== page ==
Fenlake - Chimneys & Roofs
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A sound, appropriately designed and well maintained roof is an essential feature of any building. The roof is key to the structural integrity and weatherproofing of a building. Exposed to the sun, snow, wind and rain, it must be kept in good condition in order to prevent the ingress of moisture which can cause damage to rafters, floors, walls and the structure of a building.
The roof, either pitched or flat, is one of the most important structural features of a building. However, as it is not easily seen from ground level, the roof can be the most neglected part of the building.
Flat roofs generally require more frequent maintenance than sloping roofs. Physical damage to flat roof surfaces is the most common problem followed by ageing and deterioration of the finished surface, resulting in water penetration and further deterioration.
Water ingress may occur frequently at a poorly made roof penetration, usually where pipes, vents or chimneys exit through the roof. Most roof penetrations are accompanied by an “upstand” to prevent surface water entering the surrounding gap.
A “weathering apron” is usually fitted to the pipe or duct penetrating the roof, to shed water running down the surface back onto the roof. Properly constructed “upstands” and “weathering aprons” are essential. Once the roof structure has been affected by water damage the cost of repair is far higher than that for a new “upstand” and “apron”.
Brick or Stone Penetrating Chimneys Common Faults and Remedies
Problem -Loose chimney pots
Solution - Re-bed pots in cement/sand mortar
Problem -Loose or cracked stone or precast concrete capping
Solution - Stop in cracks with cement/sand or cement/stone dust mortar
Problem -Bulging brickwork because of heat from an unlined flue
Solution - Rebuild stack in whole or in part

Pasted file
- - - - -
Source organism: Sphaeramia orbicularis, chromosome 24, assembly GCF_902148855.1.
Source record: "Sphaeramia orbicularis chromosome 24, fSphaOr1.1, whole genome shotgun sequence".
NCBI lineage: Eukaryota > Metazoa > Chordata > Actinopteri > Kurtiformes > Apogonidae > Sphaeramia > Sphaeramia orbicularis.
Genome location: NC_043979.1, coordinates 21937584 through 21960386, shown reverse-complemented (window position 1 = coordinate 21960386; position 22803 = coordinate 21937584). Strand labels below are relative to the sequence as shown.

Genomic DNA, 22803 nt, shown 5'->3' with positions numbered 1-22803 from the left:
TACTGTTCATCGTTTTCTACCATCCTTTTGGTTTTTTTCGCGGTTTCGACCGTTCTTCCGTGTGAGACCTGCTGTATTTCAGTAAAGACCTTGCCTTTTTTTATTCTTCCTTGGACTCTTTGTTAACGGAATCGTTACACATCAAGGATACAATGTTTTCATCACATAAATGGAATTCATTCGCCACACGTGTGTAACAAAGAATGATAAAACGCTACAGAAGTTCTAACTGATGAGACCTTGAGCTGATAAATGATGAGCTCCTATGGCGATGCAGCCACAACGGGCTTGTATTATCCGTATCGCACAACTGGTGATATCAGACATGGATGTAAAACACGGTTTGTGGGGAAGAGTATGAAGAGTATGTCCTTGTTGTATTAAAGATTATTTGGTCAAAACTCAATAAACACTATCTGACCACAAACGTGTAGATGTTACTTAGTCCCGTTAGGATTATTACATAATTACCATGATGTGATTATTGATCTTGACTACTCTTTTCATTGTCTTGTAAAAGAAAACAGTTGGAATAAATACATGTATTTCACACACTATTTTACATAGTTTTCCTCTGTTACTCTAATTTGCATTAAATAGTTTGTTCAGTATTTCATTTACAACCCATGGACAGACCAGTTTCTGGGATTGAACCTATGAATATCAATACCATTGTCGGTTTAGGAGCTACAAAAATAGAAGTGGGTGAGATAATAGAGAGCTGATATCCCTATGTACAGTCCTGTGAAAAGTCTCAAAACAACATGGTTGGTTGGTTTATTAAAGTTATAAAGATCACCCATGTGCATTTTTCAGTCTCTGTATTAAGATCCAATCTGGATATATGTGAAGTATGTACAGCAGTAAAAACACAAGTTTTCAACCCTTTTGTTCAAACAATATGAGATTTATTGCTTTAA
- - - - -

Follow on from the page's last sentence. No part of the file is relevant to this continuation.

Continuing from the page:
Problem -Cracks in brickwork or stonework
Solution - Point cracks in cement/sand mortar after raking out
Problem -Defective mortar joints and weathering to brickwork or stonework
Solution - Point and repair
Problem -Stack out of plumb (ie not vertical)
Solution - If becoming unstable, rebuild.
Alternatively, support with a galvanised or wrought iron band around the stack from a wrought iron stay bolted back to the roof structure
Problem -Defective lead flashing, damp course or cement fillets at the junction of the stack with the roof slope
Solution - Renew defective element
Problem -Ineffective lining to flue coupled with defective joints in brickwork and stonework causing smoke or fumes to escape into the roof void
Solution - Point the open joints in cement mortar or, in the worst cases, insert a flue liner down the stack
Problem -Structural cracks or movement to stack or breast within roof void
Solution - Fill in cracks with cement/mortar then investigate further
Problem -Rot in the timber trimmers (around the opening through which stack passes) or in the valley boards (supporting the valley in gutter at rear of stack) because of constant leaks
Solution - Trace the source of the leak and repair. Treat the defective timbers with a preservative solution but, in the worst cases renewal in treated timber may be the best answer